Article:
Woman vowed to ‘change things’ after boys she knew turned to crime after school

Within a couple of short years of leaving school some of Adeola Gbakinro’s childhood friends had gained themselves a criminal record.

Locked away from family, friends and the hope of reaching their dreams, it seemed to Adeola to be a self-fulfilling prophecy.

But unlike so many people, Adeloa didn’t think, “someone should do something about this,” she thought: “I must do something about this.”

Which is what makes the 24-year-old from Bexley, south east London, so inspiring.

Since then – in addition to holding down a day job with a charity, in early 2017 she set up Uplift The Next Generation – an organisation focussed on opening up opportunities for teenagers from underpriviliged backgrounds.

Through a range of masterclasses, panel sessions and networking events she aims to show teenagers that anything they want to achieve can be possible.

“When the boys I knew went to prison I realised that it wasn’t just something that had happened to them, it was something happening to so many guys round my area who went down that path,” says Adeola.

“I thought if I don’t do something to change things, then who is going to do it?”

Adeola had already been a volunteer with Girl Guiding and President of the Biomedical Society at the University of Wolverhampton where she had fought for greater career opportunities for students.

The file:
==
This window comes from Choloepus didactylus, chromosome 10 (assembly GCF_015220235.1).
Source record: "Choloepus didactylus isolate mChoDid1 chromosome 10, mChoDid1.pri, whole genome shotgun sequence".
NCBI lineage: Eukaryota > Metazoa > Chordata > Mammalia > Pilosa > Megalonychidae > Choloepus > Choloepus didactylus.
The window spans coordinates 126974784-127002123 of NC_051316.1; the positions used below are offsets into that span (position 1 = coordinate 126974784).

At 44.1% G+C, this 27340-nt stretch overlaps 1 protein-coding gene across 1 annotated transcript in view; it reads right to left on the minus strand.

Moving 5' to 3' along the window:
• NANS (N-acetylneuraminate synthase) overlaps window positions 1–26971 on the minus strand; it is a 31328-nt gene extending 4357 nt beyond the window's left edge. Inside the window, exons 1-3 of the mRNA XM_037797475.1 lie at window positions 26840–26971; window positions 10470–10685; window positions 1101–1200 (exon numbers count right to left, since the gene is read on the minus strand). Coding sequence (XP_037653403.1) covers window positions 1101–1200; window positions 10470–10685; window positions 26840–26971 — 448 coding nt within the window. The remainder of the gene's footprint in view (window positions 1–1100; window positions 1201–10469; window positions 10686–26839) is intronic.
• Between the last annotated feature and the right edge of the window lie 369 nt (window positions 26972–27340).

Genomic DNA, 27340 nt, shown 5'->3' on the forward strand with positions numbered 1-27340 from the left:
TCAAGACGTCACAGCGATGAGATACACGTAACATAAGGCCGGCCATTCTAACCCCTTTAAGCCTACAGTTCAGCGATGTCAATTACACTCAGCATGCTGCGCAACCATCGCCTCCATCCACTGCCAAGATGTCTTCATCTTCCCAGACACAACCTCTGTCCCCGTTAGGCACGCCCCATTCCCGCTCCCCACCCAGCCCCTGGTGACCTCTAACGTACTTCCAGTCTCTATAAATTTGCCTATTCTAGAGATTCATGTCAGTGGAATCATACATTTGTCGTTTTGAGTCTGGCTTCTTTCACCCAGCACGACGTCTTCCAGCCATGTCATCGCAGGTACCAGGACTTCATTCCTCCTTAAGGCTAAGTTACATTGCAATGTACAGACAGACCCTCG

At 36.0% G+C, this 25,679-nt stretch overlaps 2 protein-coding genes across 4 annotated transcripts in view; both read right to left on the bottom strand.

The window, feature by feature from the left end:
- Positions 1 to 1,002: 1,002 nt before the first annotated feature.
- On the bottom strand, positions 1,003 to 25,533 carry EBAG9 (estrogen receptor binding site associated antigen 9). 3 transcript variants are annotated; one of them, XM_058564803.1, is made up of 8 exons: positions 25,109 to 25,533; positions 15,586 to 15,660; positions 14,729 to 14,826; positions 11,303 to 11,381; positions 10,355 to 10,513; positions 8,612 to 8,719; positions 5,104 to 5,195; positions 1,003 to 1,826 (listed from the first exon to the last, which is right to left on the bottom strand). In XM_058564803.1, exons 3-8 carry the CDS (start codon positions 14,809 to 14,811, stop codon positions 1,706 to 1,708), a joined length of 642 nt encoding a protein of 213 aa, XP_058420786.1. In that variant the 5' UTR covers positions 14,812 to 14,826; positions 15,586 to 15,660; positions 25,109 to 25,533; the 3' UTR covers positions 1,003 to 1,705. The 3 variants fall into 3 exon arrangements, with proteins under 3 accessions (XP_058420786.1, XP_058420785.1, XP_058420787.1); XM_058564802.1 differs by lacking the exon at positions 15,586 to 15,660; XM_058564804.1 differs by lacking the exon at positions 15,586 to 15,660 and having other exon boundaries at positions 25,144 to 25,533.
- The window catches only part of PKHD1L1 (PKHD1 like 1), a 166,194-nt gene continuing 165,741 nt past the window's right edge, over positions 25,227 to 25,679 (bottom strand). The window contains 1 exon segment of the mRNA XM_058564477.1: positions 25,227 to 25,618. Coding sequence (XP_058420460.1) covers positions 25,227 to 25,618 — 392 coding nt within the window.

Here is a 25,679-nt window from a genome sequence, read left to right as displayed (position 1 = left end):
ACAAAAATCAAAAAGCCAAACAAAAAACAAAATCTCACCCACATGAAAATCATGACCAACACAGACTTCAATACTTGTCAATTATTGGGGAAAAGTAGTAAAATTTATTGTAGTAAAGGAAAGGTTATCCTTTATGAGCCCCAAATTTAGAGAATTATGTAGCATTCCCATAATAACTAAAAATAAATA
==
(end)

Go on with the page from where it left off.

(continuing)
But still she found time to set up her first Uplift event – where she invited local teenagers and their parents to an evening where they met professionals from a range of careers.

Since then – in addition to holding down a day job with volunteering charity NCVO – she has repeated the events, set up a website and organised a series of webinars for teenagers struggling with motivation during lockdown.

The online programme includes practical support on things like writing a CV, organising finances and career opportunities, as well as advice on mental wellbeing and self confidence.

Adeola says: “There is a lot of uncertainty for teenagers at the moment, particularly with things like some of them not being able to take exams or not knowing if they not having been able to take exams or not know if they are going to get into university or apprenticeship.

“But there are a lot of organisations offering these young people opportunities too. It’s just sometimes these young people don’t know about them or feel they can never achieve – even if the opportunity is there.”

So how does Adeola remain positive – and transmit that positivity to the young people she works with?

“For me,” she says, “it is always about remembering my ‘Why?’ For example if I’m feeling demotivated I’ll think ‘Why did I start Uplift The Next Generation?’ or ‘Why did I start whatever it is I am doing?’ And then I focus on the end goal and think: ‘OK so this is where I want to get to, and even if there are obstacles along the way I’ll just keep going until I reach that goal.”

And those surely are words which must Uplift the Next Generation.